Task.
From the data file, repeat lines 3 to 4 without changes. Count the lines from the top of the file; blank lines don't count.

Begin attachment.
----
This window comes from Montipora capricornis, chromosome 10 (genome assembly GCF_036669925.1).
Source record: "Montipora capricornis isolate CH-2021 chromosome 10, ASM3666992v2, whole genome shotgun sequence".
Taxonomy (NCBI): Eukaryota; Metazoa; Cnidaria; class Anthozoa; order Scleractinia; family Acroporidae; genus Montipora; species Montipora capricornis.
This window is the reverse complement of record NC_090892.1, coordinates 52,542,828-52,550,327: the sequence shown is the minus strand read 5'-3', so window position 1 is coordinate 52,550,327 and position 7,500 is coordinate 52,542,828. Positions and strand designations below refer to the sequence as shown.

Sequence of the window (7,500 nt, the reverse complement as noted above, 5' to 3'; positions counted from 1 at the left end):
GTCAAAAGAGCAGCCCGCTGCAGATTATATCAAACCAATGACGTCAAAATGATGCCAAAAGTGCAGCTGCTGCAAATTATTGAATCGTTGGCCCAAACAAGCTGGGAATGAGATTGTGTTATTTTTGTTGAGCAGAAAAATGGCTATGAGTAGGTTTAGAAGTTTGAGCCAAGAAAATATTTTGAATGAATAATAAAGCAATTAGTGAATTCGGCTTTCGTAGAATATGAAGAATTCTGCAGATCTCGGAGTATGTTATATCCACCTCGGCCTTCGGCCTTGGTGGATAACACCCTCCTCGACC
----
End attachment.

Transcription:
Taxonomy (NCBI): Eukaryota; Metazoa; Cnidaria; class Anthozoa; order Scleractinia; family Acroporidae; genus Montipora; species Montipora capricornis.
This window is the reverse complement of record NC_090892.1, coordinates 52,542,828-52,550,327: the sequence shown is the minus strand read 5'-3', so window position 1 is coordinate 52,550,327 and position 7,500 is coordinate 52,542,828. Positions and strand designations below refer to the sequence as shown.